It was so funny to hear the refrain spoken by my granddaughter this week on the glossing over of Thanksgiving to usher in Christmas at the stores. It seems that every generation is disappointed in the commercialism at this time of year. Even Sally on Charlie Brown’s Thanksgiving (1973) says, “I know what you mean. I went down to buy a turkey tree and all they have are things for Christmas.” Black Friday has turned into a month of advertisement and pre-sales to draw money out of your pocket and to turn your mind away from being grateful for what you have today to ‘how I can I get more for less’, tomorrow. Nothing new. Soon we will bemoan the loss of money ‘that we didn’t have to spend’ but that was compulsively handed over for Christmas presents this year.
How do we reign in these runaway holiday routines and reposts? Do we even want to? Isn’t the answer just as traditional as the traditions? That is, we can learn to live the continual theme in Messiah’s kingdom – thanksgiving. Zechariah 14:16 says that the Feast of Tabernacles is the only feast that will continue in the new kingdom. This is a feast that is celebrated at the fall harvest and is a time of worship and thanksgiving to God.
So what have we to be thankful for? Again, little Sally voices my own tired suspicion: “What have I got to be thankful for? All it does is make more work for us at school” [or in my case – in the kitchen, decorating the house, shopping for food, clothes, gifts, gifts, gifts]. Okay, now I sound like the Grinch.
It’s just that I’m looking for reasons in place of the next few weeks of blithering excuses for overextending my already tight budget and overtaxing my already exhausted 50++ year old body to the brink of collapse. How can I please others and at the same time focus on what draws me closer to God and Christ? As I’m turning blue from forgetting to breathe, I hear the answer in gentle words of encouragement: 2 John 3 “Grace, mercy, and peace will be with you from God the Father and from the Lord Jesus Christ, the Son of the Father, in truth and love.” Instead of the shock and awe approach of bombarding family with the latest and greatest contraptions and inventions on the media’s top ten list, I can commit myself to resting in God’s truth and communicating His love.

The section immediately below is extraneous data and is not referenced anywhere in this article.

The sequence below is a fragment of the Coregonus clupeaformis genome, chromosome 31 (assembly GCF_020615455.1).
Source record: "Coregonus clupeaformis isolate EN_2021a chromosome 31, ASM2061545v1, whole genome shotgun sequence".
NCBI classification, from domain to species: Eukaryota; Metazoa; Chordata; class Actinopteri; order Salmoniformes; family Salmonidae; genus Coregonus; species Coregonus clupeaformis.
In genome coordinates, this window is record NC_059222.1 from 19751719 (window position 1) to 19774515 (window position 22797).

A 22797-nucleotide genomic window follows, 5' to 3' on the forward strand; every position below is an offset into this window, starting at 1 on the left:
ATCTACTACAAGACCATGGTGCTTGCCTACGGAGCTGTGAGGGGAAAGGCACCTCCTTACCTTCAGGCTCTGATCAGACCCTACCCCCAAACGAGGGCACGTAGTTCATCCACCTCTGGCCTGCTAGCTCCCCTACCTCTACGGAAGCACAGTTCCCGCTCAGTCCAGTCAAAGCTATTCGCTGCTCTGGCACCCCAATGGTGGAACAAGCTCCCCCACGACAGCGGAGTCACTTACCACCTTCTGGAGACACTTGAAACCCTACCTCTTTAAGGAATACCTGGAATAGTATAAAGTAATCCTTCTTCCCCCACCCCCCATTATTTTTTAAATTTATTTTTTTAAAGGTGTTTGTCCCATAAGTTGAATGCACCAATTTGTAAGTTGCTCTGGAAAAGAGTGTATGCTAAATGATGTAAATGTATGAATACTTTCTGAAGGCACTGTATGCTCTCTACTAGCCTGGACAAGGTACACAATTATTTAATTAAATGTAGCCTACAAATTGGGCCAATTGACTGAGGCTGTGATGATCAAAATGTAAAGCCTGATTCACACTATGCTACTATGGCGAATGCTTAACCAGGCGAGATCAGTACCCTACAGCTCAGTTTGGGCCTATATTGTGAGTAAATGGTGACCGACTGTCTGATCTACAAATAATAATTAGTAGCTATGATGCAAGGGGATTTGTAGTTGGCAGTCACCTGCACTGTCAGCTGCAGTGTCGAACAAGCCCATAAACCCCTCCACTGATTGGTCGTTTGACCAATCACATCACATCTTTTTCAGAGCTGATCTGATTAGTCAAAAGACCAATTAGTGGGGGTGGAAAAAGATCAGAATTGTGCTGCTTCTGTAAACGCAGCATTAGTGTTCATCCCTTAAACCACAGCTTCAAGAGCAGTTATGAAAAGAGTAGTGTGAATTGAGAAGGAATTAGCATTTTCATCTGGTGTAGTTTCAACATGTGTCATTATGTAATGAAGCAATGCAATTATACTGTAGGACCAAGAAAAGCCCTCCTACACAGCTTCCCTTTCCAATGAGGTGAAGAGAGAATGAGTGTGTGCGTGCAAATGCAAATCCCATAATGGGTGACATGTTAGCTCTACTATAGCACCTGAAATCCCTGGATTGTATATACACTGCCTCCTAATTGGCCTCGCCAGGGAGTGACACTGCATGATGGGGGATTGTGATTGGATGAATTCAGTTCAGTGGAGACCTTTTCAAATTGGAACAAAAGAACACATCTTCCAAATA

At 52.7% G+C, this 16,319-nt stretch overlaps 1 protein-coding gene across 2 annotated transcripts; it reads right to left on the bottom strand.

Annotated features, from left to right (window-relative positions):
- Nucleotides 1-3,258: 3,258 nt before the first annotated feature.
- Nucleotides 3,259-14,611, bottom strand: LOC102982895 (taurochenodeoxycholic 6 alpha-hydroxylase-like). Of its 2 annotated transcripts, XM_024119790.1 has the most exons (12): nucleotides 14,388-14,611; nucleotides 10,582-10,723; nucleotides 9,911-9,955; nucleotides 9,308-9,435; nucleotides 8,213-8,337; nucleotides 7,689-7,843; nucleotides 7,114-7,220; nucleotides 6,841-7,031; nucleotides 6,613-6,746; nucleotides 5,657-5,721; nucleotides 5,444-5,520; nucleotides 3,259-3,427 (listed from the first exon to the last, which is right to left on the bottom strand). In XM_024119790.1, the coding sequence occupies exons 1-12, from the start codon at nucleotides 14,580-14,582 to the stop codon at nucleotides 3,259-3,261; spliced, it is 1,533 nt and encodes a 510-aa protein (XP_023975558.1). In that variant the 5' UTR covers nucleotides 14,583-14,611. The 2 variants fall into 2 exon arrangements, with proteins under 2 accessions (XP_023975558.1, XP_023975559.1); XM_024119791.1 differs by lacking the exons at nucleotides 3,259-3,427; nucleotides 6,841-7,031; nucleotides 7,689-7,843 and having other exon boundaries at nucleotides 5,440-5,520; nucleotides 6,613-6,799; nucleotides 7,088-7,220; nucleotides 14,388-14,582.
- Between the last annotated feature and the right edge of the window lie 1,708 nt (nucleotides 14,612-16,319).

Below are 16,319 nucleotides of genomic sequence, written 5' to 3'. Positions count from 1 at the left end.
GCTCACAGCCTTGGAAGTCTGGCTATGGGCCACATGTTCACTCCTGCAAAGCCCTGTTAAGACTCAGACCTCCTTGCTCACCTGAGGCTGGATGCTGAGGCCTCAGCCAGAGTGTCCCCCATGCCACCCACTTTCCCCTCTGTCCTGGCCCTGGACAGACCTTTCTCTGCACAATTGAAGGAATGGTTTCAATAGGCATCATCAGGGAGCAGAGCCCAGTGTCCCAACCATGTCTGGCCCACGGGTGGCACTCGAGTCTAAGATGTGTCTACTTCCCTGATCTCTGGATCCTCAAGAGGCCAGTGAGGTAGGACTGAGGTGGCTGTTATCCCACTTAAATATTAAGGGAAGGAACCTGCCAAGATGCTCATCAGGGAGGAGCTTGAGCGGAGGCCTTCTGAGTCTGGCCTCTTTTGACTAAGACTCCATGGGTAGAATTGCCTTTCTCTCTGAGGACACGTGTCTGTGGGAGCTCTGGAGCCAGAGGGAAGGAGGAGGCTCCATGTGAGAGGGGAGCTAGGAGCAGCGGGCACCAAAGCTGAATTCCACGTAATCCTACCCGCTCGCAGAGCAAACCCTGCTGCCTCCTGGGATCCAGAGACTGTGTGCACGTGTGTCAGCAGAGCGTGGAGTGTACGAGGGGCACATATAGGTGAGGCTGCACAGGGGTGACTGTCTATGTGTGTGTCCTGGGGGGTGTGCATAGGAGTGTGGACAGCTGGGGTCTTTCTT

First truth – “The Lord knows the thoughts of man…” (Psalm 94:11)
Second truth – “Blessed is the man whom You instruct, O Lord.” (Psalm 94:12)
Third truth – “Your mercy, O Lord, will hold me up. In the multitude of my anxieties within me, Your comforts delight my soul. (Psalm 94:18b-19).
When I packed away the fading brilliance of autumn, I paused to look at a cute door decoration. The country girl perched on a fence, pumpkins at her feet, had the most cheerful face. Her blushing cheeks, her shiny black button eyes, and her wistful smile beckoned me to take the harvest welcome basket of garden delights from her chubby hand. All I could think was to say, “Thank you for this moment of peace and the years of fond memories you have given.” Perhaps communicating God’s love in this same simple way is the reason to continue the theme of thanksgiving each season and each of the rest of our days.